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Multi-Factor Authentication Capability Added to TrueVault Management Console

TrueVault, a provider of a HIPAA-compliant cloud storage platform for personally identifiable information, has announced that multi-factor authentication has now been added to the TrueVault Management Console.

The TrueVault platform was developed specifically to store personally identifiable information (PII) and protected health information (PHI) to ease the compliance burden on healthcare organizations that are developing cloud-based applications. Rather than having to build HIPAA Security Rule safeguards into their own applications to ensure PII/PHI is protected, TrueVault assumes that responsibility, allowing customers to concentrate on developing the core features of their applications.

HIPAA-compliant cloud resources incorporate the necessary safeguards to ensure the confidentiality, integrity, and availability of electronic PII/PHI. Those resources require some form of authentication, such as a username and password, to prevent unauthorized access. Through phishing attacks, social engineering techniques, and human error, passwords may be inadvertently disclosed and could potentially be used by unauthorized individuals to gain access to those cloud resources. Multi-factor authentication makes unauthorized access far more difficult.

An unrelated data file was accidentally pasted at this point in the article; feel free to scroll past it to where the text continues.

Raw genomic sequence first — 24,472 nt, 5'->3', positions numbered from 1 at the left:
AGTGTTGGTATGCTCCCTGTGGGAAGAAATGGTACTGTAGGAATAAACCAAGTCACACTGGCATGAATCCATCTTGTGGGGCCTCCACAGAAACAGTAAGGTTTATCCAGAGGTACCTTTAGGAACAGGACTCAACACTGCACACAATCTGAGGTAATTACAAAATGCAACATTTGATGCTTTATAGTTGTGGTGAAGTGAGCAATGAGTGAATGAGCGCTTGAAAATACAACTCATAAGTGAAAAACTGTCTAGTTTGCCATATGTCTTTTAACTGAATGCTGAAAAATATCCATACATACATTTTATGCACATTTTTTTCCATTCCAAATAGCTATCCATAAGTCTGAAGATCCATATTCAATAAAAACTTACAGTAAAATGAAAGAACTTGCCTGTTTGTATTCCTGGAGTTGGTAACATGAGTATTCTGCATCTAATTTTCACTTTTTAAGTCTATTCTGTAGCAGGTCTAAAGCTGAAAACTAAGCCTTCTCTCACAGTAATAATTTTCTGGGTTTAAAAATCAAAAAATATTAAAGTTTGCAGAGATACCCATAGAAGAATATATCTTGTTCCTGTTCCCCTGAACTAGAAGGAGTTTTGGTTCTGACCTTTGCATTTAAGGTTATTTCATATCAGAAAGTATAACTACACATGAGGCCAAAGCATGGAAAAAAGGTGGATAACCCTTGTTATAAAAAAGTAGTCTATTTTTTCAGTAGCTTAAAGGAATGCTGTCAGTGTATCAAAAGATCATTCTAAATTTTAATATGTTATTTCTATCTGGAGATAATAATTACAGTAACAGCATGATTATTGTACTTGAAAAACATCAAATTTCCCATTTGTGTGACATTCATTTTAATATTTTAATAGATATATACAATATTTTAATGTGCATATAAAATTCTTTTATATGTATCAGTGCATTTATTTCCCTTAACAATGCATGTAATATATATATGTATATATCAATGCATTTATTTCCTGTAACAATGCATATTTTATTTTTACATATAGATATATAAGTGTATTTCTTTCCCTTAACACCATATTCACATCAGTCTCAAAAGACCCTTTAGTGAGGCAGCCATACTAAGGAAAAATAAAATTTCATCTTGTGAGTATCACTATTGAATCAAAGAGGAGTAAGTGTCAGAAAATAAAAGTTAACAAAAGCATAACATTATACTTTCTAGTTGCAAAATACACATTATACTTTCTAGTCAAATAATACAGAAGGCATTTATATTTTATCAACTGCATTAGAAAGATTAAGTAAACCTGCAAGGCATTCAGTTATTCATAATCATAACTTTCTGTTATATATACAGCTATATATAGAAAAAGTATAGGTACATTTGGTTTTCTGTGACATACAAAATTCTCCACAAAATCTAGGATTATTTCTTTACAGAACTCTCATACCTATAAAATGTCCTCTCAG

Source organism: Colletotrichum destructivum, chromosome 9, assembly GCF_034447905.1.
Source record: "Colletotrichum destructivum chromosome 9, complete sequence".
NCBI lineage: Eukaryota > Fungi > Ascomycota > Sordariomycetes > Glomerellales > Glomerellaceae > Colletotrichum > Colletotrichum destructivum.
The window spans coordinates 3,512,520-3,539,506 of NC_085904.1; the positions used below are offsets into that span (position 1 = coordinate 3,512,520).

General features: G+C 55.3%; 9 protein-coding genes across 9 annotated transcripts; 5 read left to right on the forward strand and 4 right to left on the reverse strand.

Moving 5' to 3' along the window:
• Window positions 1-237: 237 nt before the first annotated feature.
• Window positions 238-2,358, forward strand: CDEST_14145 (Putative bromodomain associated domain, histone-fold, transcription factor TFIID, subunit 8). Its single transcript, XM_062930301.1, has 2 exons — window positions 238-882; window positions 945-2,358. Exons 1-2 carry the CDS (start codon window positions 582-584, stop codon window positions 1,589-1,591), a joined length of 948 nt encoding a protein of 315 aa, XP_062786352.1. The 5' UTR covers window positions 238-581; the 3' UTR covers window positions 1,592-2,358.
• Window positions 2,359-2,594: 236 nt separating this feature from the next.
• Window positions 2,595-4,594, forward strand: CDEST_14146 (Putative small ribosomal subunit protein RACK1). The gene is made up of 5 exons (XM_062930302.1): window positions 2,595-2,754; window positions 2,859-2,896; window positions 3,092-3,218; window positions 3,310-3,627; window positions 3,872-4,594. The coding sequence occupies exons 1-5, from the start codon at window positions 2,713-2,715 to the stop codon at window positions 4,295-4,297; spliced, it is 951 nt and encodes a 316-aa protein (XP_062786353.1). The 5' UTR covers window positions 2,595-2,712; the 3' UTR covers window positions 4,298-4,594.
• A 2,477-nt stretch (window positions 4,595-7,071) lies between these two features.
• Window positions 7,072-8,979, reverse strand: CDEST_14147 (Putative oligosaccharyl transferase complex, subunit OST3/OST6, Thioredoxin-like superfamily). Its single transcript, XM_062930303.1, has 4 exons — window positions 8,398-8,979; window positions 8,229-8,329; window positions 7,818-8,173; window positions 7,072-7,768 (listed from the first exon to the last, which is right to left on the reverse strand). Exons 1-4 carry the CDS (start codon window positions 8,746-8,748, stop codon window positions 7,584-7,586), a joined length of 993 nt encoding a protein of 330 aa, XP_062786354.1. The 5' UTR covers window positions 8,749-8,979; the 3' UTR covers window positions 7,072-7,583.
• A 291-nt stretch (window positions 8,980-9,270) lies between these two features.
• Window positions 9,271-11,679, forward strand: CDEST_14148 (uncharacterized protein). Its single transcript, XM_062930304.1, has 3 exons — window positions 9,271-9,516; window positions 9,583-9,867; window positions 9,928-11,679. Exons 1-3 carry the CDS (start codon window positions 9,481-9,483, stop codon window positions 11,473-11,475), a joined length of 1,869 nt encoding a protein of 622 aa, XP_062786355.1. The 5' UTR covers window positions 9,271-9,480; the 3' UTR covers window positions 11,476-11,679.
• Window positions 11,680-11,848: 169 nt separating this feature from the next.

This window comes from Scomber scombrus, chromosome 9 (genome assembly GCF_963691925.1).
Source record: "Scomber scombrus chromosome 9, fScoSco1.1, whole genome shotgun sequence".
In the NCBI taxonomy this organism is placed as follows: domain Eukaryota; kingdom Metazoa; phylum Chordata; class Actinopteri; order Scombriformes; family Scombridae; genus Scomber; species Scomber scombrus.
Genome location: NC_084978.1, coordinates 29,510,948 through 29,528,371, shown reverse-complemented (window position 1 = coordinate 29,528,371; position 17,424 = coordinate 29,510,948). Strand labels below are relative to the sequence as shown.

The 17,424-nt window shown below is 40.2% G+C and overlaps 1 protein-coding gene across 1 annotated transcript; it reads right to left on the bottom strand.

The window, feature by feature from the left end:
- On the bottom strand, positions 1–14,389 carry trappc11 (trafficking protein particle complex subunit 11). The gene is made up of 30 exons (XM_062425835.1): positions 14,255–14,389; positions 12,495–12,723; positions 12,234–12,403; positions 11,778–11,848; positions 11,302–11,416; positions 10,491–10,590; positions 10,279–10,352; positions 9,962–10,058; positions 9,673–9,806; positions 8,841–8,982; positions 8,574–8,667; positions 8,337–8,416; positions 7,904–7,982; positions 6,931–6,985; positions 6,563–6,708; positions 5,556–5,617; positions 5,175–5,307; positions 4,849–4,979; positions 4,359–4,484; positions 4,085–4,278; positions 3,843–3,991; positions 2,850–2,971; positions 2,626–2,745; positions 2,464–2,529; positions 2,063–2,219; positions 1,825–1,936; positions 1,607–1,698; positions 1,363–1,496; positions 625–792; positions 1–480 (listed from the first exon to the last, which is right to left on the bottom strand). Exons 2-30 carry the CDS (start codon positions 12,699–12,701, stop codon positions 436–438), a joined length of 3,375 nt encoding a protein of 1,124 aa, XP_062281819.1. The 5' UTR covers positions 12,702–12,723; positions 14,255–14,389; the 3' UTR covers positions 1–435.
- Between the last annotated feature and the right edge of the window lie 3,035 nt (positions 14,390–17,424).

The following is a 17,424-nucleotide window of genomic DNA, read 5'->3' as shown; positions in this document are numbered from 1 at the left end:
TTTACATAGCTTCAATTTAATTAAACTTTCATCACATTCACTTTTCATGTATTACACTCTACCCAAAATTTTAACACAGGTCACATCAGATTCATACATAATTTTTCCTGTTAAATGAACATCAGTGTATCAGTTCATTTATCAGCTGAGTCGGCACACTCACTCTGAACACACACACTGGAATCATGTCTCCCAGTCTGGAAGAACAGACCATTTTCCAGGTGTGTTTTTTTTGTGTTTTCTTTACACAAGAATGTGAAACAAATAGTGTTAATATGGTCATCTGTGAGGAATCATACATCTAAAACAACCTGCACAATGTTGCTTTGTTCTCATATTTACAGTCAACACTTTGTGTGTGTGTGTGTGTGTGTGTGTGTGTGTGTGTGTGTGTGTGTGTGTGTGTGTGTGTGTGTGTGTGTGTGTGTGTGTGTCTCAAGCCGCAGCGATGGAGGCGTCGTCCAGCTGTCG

Since TrueVault administrative accounts allow access to PII/PHI through the management console, it is important to ensure that those accounts are properly secured. With the new multi-factor authentication feature enabled, users’ accounts will require an additional means of authentication in addition to a password before access to the Management Console is granted.

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This is achieved via a Time-based One-Time Password (TOTP) app on a smartphone, such as Authy or Google Authenticator. When MFA is enabled, users will not be able to login to their accounts without a TOTP from their phone.

When a login attempt is made, a one-time code is sent to the user’s device which must be entered before access to the Management Console is granted. In the event of a password being compromised, access to the account will not be granted without the TOTP.

Author: Steve Alder is the editor-in-chief of HIPAA Journal. Steve is responsible for editorial policy regarding the topics covered on HIPAA Journal. He is a specialist on healthcare industry legal and regulatory affairs, and has several years of experience writing about HIPAA and other related legal topics. Steve has developed a deep understanding of regulatory issues surrounding the use of information technology in the healthcare industry and has written hundreds of articles on HIPAA-related topics.